Circling Back To The Underperforming Qatar ETF (QAT)

Nearly a year ago this time (November 8, 2016) we profiled Qatar based QAT (iShares MSCI Qatar Capped, Expense Ratio 0.61%) because the country itself was in the news.

In fact, the day that we profiled the fund last year was the day of the historic U.S. Presidential election, which Donald Trump of course unlikely won, where we cited that “Qatar has been in the headlines recently, in tandem with WikiLeaks/DNC developments heading into today’s U.S. Presidential election in terms of possible donations to the Clinton Foundation – as well as potentially providing clandestine support historically for ISIS.”

Clearly, what a difference a year makes, as ISIS has been considerably weakened in the past year through a massive loss of territory in Syria and Iraq, and Qatar itself has been rather hard hit in terms of its economy and stock market. QAT itself today is trading marginally higher from its new 52-week low registered yesterday, and trading volume in the fund has picked up somewhat after several very heavy volume days back in late October.

In the past we have suggested that portfolio managers whom are bearish on QAT could short the ETF, and from the pick-up in activity in the fund in terms of trading volume and volatility over the past year or so, this does seem to be taking place from time to time.

QAT has $52.6 million in assets under management presently, including adding a net of $17 million year-to-date, even though as we mentioned, the path of the fund has been lower throughout the past quarter to new 52-week low territory. Thanks to the asset growth, QAT has become the third largest “Middle East” focused ETF in the U.S. listed landscape behind the $56 million PAK (Global X MSCI Pakistan, Expense Ratio 0.91%) and the $87 million EIS (iShares MSCI Israel Capped, Expense Ratio 0.64%).

When we break down the underlying portfolio of QAT we see a huge overweight in the Financial sector (54%), followed by lesser allocations to Industrials (17%), Real Estate (10%), Telecommunications (7%), as well as other sectors. Bearish headlines concerning Qatari banks have been commonplace for months now, as we recently read of the countries of Saudi Arabia, the UAE, Bahrain, and Egypt severing ties with Qatar on June 5th of this year and since then in mid-October, we learned that Qatari authorities took steps to freeze the bank accounts of one of the Sheikhs in the royal family.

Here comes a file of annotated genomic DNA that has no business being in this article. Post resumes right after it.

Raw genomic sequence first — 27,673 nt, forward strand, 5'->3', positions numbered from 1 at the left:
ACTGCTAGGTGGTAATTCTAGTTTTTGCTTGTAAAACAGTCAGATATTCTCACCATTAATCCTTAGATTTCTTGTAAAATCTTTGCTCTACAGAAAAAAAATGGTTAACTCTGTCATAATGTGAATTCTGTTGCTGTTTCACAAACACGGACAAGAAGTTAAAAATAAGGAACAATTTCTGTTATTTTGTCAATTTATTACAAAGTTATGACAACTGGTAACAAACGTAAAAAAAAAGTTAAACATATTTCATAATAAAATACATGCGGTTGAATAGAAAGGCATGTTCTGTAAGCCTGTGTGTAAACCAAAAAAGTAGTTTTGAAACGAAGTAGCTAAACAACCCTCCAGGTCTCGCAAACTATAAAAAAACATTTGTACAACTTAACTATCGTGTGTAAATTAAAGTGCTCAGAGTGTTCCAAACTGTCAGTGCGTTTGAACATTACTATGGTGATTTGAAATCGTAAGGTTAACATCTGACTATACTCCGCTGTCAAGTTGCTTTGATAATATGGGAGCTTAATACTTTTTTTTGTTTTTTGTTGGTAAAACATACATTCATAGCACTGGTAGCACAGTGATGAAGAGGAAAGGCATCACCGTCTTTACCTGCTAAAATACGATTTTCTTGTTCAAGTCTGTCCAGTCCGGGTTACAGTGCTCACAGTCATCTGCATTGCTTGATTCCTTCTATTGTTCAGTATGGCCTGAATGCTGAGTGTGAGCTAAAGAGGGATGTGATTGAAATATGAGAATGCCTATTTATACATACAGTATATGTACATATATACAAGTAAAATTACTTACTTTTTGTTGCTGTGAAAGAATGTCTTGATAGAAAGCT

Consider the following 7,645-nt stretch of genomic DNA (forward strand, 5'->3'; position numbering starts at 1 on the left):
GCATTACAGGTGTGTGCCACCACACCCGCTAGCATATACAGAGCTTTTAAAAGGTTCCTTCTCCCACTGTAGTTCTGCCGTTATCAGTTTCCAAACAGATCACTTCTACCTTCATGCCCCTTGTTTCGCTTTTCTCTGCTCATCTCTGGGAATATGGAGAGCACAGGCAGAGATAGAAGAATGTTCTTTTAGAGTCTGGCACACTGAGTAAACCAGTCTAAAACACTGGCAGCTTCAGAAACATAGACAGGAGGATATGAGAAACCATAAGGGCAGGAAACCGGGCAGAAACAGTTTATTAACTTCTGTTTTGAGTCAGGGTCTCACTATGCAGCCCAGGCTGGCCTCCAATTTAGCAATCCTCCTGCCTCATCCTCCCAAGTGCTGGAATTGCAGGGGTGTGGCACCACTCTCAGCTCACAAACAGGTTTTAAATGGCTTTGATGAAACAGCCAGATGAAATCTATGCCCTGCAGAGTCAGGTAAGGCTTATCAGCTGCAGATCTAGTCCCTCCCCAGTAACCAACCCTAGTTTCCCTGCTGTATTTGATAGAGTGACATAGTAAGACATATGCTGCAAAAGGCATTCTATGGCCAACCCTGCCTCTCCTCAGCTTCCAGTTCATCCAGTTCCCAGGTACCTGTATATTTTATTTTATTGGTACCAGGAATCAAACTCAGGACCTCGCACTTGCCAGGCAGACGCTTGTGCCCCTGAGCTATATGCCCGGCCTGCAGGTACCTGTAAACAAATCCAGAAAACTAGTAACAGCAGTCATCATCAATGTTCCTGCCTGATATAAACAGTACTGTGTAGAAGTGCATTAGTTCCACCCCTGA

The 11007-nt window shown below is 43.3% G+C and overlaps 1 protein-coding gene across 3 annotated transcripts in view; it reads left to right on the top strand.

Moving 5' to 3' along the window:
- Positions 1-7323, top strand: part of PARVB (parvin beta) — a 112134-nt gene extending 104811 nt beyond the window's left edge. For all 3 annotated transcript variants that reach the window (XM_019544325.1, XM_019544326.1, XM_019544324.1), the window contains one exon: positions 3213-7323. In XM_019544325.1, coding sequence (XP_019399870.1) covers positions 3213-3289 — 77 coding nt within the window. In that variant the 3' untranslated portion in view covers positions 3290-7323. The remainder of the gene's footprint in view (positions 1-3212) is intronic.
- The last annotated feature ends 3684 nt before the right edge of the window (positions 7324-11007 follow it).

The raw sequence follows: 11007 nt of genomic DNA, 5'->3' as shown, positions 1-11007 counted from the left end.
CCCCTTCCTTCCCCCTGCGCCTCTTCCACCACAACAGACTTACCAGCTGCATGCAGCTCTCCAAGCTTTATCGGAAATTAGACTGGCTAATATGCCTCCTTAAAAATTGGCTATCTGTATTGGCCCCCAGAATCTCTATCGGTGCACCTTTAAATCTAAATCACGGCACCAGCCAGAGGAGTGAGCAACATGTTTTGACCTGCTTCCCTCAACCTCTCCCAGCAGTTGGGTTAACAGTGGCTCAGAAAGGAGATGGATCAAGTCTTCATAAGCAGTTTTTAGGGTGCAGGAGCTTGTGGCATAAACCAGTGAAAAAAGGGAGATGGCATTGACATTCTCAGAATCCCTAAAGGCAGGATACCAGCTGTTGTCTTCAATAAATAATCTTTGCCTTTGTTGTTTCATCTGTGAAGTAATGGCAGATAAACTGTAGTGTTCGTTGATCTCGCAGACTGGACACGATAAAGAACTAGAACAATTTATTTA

The iShares MSCI Qatar Capped ETF (QAT) was trading at $14.32 per share on Friday afternoon, up $0.06 (+0.42%). Year-to-date, QAT has declined -21.91%, versus a 16.43% rise in the benchmark S&P 500 index during the same period.

QAT currently has an ETF Daily News SMART Grade of C (Neutral), and is ranked #70 of 84 ETFs in the Emerging Markets Equities ETFs category.

Disclaimer: The content of this article is excerpted from a daily newsletter from Street One Financial. While ETF Daily News may edit the contents and add a relevant title to the piece, the author, Paul Weisbruch, does not endorse or recommend any issuer or security mentioned herein.

About the Author: Paul Weisbruch

paul-weisbruchPaul Weisbruch is the VP of ETF/Options Sales and Trading at Street One Financial. Prior to joining the team at Street One, Paul served as the Director of RIA and Institutional ETF Sales at RevenueShares ETFs from December 2007 until November of 2009. Before RevenueShares, Paul was employed by Susquehanna International Group from 2000 until 2007 serving in roles including OTC/NYSE Institutional Block Trading, Nasdaq/OTC Market Making, ETF/Derivatives Intelligence and Strategy, Algorithmic Trading, as well as acting as the PHLX Floor Specialist in the ETFs, SPY and DIA.Paul has been actively involved in the ETF space from both a product and trading standpoint since 2000. Additionally, Paul has well forged relationships with national RIAs, institutional pension fund managers and consultants, mutual fund and hedge fund managers, and also the ETF media. Co-authoring the “S1F ETF Daily” since 2009, the daily piece has become a must for many portfolio managers in the ETF space, with segments regularly appearing in the likes of Barron’s, WSJ, and for instance.

He holds his Series 4 (Registered Options Principal), 6, 7, 55 (Equity Trader), 63, and 65 licenses. He graduated from the University of Pittsburgh (B.S. – Economics), graduating magna cum laude, and has an MBA from Villanova University.